Taking Brain Pictures or Neuroimaging includes the use of various techniques to either directly or indirectly image the structure, function/pharmacology of the brain. It is a relatively new discipline within medicineand neuroscience/psychology. Physicians who specialize in the performance and interpretation of neuroimaging in the clinical setting are neuroradiologists.
Neuroimaging falls into two broad categories:
- Structural imaging, which deals with the structure of the brain and the diagnosis of gross (large scale) intracranial disease (such as tumor), and injury, and
- functional imaging, which is used to diagnose metabolic diseases and lesions on a finer scale (such as Alzheimer’s disease) and also for neurological and cognitive psychology research and building brain-computer interfaces.
Functional imaging enables, for example, the processing of information by centers in the brain to be visualized directly. Such processing causes the involved area of the brain to increase metabolism and “light up” on the scan. One of the more controversial uses of neuroimaging has been research into “Thought identification” or mind-reading.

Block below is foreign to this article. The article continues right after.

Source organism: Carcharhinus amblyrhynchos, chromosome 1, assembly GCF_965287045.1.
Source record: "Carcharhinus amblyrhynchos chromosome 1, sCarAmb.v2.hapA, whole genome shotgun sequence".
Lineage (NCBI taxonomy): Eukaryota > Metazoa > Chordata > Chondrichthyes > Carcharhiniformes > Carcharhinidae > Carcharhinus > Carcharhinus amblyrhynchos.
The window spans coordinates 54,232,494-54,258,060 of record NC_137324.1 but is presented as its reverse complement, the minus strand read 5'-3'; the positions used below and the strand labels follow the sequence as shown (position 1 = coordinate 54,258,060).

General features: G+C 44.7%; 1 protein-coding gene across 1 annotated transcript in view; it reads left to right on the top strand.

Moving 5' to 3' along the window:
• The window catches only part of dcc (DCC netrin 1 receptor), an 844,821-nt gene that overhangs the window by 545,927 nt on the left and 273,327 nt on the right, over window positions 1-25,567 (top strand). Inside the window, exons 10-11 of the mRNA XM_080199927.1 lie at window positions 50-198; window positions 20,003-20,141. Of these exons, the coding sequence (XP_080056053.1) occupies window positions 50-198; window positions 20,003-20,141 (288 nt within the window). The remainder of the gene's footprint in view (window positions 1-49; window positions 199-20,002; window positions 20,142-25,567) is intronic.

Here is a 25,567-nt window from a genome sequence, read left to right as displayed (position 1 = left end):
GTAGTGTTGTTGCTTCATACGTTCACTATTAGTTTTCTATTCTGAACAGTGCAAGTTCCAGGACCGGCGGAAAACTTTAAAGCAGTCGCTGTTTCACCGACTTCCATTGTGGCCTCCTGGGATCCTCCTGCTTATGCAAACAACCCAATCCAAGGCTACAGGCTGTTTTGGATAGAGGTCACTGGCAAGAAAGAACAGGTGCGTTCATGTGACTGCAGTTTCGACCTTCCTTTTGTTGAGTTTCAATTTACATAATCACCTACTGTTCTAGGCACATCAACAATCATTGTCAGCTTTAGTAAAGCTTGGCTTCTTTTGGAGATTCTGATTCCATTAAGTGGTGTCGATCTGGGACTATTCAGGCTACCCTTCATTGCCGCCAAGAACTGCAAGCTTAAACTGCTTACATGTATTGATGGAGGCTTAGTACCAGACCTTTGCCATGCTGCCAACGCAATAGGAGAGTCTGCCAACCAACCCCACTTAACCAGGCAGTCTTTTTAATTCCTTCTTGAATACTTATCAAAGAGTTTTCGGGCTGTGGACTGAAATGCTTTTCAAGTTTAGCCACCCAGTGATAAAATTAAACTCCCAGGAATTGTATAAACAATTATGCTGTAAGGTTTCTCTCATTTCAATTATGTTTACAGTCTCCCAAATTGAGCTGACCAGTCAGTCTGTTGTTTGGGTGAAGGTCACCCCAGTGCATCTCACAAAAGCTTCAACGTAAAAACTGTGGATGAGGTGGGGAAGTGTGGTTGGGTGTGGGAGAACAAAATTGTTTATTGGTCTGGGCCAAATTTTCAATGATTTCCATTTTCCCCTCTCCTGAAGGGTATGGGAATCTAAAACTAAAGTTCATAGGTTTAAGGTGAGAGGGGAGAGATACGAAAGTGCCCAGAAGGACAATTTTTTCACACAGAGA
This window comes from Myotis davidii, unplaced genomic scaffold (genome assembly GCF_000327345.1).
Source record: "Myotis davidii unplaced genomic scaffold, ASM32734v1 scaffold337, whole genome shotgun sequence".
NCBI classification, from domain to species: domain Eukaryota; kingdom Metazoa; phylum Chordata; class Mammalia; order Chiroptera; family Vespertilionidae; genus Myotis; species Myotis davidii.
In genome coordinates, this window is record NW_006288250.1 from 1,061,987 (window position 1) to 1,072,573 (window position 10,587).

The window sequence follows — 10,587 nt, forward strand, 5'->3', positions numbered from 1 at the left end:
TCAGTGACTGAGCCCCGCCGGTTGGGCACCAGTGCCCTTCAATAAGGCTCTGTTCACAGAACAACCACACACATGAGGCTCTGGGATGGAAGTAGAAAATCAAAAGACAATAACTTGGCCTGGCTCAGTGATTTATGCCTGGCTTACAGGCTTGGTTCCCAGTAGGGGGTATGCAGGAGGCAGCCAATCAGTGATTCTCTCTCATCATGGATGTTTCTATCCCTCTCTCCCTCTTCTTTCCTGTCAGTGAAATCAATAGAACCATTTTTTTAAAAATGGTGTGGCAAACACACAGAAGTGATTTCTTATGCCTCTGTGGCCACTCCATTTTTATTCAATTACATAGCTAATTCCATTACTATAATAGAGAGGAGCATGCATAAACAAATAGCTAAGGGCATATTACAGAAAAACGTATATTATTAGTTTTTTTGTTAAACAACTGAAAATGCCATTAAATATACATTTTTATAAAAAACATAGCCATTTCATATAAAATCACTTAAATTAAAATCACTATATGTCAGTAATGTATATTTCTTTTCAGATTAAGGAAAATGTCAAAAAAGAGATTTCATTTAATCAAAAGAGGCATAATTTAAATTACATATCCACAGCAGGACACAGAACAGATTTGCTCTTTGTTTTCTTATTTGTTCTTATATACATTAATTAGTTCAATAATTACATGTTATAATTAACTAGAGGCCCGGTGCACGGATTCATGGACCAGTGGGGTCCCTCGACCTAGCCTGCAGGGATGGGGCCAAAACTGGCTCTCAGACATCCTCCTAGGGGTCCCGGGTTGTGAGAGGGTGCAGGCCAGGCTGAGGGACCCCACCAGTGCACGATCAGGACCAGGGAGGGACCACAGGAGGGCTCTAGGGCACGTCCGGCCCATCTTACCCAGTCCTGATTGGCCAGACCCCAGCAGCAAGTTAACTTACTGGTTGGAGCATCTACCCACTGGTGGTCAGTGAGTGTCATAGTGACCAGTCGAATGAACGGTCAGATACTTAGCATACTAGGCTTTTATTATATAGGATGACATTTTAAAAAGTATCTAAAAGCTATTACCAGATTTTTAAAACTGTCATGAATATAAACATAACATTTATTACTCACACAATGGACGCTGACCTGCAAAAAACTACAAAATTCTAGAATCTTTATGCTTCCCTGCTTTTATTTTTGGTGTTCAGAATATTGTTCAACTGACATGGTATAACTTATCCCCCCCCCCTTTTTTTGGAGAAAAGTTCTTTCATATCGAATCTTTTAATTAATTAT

Breakthrough in Brain Pictures
Scientists funded by the Defense Department have a breakthrough that could allow researchers to create in 220 days an highly detailed picture of the brain that in the past would have taken 80 years of scans to complete.
Scientists at Stanford University developed a new way to see the brain in greater detail, outlined in the journal Nature Protocols, said that it could mark a new era of fast brain imaging, allowing researchers to see in much greater detail not only how parts of the brain interact on a cellular level but also to better understand those interactions across the entire brain.
This technique is related to the emerging subfield of optogenetics, and while it is considered the cutting edge of neuroscience research, it’s not new. But the technique pioneered by the Stanford researchers allows for three-dimensional visualization that is both granular and wide enough to encompass the entire brain. Said Sanchez, “Traditionally, with the optogenetic technique, you really don’t have the structure to go along with the activation. That’s why the Neuro-FAST program is so exciting.”